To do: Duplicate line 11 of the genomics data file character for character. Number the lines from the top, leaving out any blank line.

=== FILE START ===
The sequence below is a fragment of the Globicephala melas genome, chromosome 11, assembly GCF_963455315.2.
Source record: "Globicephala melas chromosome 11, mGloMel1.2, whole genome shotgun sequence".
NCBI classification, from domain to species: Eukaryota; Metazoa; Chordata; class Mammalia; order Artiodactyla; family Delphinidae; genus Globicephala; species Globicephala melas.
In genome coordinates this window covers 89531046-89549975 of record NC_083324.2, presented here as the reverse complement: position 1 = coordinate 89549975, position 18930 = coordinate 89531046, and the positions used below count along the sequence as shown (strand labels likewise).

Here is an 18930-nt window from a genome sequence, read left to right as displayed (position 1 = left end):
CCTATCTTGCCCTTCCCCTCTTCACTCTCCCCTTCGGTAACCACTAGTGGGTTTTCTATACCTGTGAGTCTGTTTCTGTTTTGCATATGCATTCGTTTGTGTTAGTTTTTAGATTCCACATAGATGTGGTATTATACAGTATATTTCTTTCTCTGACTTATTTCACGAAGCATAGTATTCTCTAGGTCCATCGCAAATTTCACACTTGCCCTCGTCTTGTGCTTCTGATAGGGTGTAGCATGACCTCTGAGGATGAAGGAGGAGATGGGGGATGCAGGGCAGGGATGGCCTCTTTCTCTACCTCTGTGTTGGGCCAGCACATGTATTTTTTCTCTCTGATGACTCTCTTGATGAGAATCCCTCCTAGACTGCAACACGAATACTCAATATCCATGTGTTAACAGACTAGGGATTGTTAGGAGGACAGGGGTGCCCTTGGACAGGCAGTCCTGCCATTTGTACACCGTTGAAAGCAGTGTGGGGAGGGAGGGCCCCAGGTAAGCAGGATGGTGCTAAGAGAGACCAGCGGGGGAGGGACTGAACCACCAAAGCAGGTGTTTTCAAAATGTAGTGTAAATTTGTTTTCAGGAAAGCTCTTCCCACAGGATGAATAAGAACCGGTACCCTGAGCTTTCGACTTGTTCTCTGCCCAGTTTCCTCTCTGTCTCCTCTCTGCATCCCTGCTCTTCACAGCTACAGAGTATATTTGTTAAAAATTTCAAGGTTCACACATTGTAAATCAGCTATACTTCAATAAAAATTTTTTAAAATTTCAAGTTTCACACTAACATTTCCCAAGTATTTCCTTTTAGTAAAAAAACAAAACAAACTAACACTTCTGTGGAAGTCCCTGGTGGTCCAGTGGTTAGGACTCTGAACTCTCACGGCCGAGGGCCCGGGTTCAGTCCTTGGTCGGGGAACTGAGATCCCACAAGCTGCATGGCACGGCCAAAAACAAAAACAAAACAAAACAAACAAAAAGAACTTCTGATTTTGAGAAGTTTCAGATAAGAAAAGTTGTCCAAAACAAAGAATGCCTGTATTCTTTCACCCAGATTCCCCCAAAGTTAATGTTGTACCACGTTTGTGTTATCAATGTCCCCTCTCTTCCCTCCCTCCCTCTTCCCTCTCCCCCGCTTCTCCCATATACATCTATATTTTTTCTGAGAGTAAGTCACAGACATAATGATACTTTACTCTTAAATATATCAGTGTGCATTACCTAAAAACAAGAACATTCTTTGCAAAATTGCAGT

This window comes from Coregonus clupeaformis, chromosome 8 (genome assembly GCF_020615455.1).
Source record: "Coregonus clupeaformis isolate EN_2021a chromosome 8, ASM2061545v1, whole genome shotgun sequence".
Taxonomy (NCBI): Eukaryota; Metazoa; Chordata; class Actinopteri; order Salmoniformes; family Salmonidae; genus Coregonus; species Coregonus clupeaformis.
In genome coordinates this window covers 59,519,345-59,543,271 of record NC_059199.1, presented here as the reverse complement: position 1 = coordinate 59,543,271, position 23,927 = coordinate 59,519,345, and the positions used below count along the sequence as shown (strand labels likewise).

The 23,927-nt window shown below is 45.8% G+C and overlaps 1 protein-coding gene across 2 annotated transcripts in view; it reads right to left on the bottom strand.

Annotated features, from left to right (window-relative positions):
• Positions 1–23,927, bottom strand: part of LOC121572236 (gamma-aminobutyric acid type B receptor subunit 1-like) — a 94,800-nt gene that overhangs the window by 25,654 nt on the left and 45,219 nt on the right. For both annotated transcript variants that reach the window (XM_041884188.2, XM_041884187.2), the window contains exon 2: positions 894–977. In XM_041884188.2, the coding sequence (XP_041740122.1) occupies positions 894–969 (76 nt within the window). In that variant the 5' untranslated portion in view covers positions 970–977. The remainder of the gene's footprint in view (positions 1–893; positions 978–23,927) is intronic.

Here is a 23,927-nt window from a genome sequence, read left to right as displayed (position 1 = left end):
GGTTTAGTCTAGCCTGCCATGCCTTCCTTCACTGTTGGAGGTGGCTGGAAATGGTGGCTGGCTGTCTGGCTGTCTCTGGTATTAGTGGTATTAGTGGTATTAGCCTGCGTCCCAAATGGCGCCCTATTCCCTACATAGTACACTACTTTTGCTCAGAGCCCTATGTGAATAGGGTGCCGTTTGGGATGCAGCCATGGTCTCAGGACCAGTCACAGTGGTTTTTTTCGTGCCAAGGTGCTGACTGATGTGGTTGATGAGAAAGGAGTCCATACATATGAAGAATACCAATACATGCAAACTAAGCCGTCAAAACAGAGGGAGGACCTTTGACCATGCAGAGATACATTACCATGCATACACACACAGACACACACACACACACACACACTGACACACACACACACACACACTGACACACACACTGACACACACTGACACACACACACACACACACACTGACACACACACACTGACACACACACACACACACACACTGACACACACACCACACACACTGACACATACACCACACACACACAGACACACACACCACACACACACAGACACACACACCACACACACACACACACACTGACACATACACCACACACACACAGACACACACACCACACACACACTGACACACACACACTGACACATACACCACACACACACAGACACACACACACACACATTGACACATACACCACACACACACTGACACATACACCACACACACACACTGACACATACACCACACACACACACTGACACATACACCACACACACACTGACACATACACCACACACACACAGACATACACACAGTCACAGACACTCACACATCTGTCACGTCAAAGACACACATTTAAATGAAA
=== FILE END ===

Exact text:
The 23,927-nt window shown below is 45.8% G+C and overlaps 1 protein-coding gene across 2 annotated transcripts in view; it reads right to left on the bottom strand.